After a sequence of events, David returns to the Philistine city of Ziklag, his then home, only to find it burned to the ground and discovers his family and possessions have been taken captive by the Amalekites. At this, David and his men "wept until there was no strength in them to weep (1 Samuel 30:4)." Before entering the battle, 200 of David's men were "too exhausted…and remained behind" (1 Samuel 30:9). David remained unfazed and continued. He and his men overtook the Amalekites, rescued their families, and recovered their possessions. As David and the 400 men who engaged in the battle returned, a group of "wicked and worthless men" revealed that they did not want to share the spoil with the 200 who stayed behind. David interceded, stepped up and stepped in, and said, "And who will listen to you I this matter?"
(1 Samuel 30:24).

David vehemently came to the defense of these 200 men. David demonstrated God's heart by extending grace to the 200 men who were seemingly exhausted and too tired to fight. These men did not show cowardice and run the other way. These men did not commit acts of disloyalty by sabotaging David's battle plan or questioning David's judgment. These men did not subvert his leadership or conspire a mutiny. The exhausted men stayed loyal and stayed in the fight by "staying by the baggage." David understood that just like the other men, their wives, children, and possessions were taken captive by the Amalekites. Not only did David intercede for these men he restored them to their families and returned their possessions. He shared with them in the spoil of the victory. He valued their contribution and provided them the opportunity for refreshment.

Men and women of God, stepping up, and stepping in for a fellow Christian is a necessary function of the body of Christ. At times, our brothers and sisters grow weary physically, mentally, emotionally, and spiritually. Daily, our spirit wars against our flesh, and we are bombarded by worldly messages, worldly values, and the enticement of human pleasures. The adversary of our soul takes every opportunity to exploit our weaknesses, condemn our flaws, criticize our imperfections, and crush our ambition to do the Lord's work.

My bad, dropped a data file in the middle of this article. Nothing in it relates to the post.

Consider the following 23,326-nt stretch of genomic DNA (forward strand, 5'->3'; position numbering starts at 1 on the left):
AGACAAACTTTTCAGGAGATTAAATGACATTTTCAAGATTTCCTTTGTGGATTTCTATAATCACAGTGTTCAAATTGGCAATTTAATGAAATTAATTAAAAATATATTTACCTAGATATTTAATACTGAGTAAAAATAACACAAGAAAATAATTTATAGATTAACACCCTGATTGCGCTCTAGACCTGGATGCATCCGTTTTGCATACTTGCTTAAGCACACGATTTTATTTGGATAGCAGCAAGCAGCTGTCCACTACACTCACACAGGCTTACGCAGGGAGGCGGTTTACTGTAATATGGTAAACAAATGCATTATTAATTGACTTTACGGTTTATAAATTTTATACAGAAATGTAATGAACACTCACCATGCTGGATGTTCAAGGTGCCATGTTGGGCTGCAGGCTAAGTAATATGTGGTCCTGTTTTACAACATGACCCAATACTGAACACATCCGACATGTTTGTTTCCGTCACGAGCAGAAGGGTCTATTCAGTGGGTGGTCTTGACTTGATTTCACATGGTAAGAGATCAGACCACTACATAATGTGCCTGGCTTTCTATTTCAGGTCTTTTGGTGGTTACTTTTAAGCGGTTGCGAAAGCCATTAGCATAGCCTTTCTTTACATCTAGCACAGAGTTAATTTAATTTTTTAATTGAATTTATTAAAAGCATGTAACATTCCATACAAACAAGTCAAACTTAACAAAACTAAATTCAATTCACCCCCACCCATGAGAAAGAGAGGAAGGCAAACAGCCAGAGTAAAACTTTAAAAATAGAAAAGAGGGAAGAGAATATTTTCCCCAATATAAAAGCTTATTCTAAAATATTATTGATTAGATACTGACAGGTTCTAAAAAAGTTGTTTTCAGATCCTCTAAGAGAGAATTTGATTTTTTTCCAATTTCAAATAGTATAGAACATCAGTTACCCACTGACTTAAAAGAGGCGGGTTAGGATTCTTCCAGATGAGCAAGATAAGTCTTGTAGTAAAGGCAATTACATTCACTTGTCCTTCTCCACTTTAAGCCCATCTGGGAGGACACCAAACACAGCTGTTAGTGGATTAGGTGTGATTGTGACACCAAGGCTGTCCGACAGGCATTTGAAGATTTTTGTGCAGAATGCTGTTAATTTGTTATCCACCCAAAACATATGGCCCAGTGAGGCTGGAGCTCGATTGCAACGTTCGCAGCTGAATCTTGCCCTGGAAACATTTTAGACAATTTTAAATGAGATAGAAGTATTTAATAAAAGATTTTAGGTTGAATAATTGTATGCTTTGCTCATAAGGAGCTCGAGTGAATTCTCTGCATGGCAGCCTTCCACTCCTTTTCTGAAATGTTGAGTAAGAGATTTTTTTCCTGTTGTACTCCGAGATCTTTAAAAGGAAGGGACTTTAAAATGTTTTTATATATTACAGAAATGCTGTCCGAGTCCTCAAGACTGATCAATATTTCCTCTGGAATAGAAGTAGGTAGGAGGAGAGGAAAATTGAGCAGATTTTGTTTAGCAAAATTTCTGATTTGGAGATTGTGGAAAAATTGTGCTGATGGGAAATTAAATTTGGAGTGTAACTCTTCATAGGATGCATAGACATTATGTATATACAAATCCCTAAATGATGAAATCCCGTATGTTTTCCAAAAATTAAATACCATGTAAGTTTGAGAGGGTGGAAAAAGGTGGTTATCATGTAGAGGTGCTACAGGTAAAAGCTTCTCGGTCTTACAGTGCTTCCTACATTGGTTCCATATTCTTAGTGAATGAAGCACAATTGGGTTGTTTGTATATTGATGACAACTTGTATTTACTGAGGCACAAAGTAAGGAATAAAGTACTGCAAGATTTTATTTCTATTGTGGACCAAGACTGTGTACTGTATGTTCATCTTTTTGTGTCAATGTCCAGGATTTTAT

Just as the Amalekites plundered David's possessions and family, the COVID-19 pandemic and society’s response have promoted fear, resulting in lost income, lost jobs, and uncertainty in the hearts of many. This can weigh on our souls so heavily that we can become exhausted and our walks with Christ can come to a stand still as we try to figure out how to pay our mortgage, put food on the table, or maintain loving relationships. These are times when we need to know it is ok to be still and seek restoration. We know that brothers and sisters in Christ will intercede on our behalf, extend God's grace, provide support, give refreshment, and continue to share in God's blessing.

David's victory in this difficult situation was not by accident. Notice that David "strengthened himself in the Lord his God" (1 Samuel 30:6), and "inquired of the Lord" (1 Samuel 30:8). Jesus, the Son of David, our Great High Priest, ever lives to make intercession on our behalf. He is our Advocate, our Banner, our Restorer, our Redeemer.

May we be people who are willing to step up and step in with intercessory prayer in confidence that God will do wondrous things!

“Oh! Men and brethren, what would this heart feel if I could but believe that there were some among you who would go home and pray for a revival - men whose faith is large enough, and their love fiery enough to lead them from this moment to exercise unceasing intercessions that God would appear among us and do wondrous things here, as in the times of former generations.”
—Charles Spurgeon

Previous12345678910 ... 1112